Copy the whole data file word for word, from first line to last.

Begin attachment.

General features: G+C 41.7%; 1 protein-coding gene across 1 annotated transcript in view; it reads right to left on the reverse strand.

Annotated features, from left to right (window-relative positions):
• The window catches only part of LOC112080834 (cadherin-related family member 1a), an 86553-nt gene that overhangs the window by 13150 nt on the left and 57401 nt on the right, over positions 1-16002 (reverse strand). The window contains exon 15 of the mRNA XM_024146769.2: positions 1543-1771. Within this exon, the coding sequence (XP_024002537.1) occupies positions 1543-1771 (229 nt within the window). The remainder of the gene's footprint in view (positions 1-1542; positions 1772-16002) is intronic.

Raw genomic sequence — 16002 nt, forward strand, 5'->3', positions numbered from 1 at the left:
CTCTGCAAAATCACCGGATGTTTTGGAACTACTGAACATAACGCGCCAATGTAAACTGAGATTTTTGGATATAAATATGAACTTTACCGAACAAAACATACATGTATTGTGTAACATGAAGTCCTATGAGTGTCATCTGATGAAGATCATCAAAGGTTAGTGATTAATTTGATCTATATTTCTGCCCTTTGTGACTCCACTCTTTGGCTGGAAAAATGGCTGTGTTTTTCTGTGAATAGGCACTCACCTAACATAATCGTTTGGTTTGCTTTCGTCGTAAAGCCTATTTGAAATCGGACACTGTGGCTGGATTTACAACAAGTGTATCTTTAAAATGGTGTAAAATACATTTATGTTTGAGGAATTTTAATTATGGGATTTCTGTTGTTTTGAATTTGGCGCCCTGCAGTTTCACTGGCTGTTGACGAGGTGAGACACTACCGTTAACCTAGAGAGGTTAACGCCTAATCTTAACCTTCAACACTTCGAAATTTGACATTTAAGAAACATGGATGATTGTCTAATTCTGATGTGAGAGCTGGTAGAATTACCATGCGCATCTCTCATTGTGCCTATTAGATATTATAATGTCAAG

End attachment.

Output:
General features: G+C 41.7%; 1 protein-coding gene across 1 annotated transcript in view; it reads right to left on the reverse strand.

Annotated features, from left to right (window-relative positions):
• The window catches only part of LOC112080834 (cadherin-related family member 1a), an 86553-nt gene that overhangs the window by 13150 nt on the left and 57401 nt on the right, over positions 1-16002 (reverse strand). The window contains exon 15 of the mRNA XM_024146769.2: positions 1543-1771. Within this exon, the coding sequence (XP_024002537.1) occupies positions 1543-1771 (229 nt within the window). The remainder of the gene's footprint in view (positions 1-1542; positions 1772-16002) is intronic.

Raw genomic sequence — 16002 nt, forward strand, 5'->3', positions numbered from 1 at the left:
CTCTGCAAAATCACCGGATGTTTTGGAACTACTGAACATAACGCGCCAATGTAAACTGAGATTTTTGGATATAAATATGAACTTTACCGAACAAAACATACATGTATTGTGTAACATGAAGTCCTATGAGTGTCATCTGATGAAGATCATCAAAGGTTAGTGATTAATTTGATCTATATTTCTGCCCTTTGTGACTCCACTCTTTGGCTGGAAAAATGGCTGTGTTTTTCTGTGAATAGGCACTCACCTAACATAATCGTTTGGTTTGCTTTCGTCGTAAAGCCTATTTGAAATCGGACACTGTGGCTGGATTTACAACAAGTGTATCTTTAAAATGGTGTAAAATACATTTATGTTTGAGGAATTTTAATTATGGGATTTCTGTTGTTTTGAATTTGGCGCCCTGCAGTTTCACTGGCTGTTGACGAGGTGAGACACTACCGTTAACCTAGAGAGGTTAACGCCTAATCTTAACCTTCAACACTTCGAAATTTGACATTTAAGAAACATGGATGATTGTCTAATTCTGATGTGAGAGCTGGTAGAATTACCATGCGCATCTCTCATTGTGCCTATTAGATATTATAATGTCAAG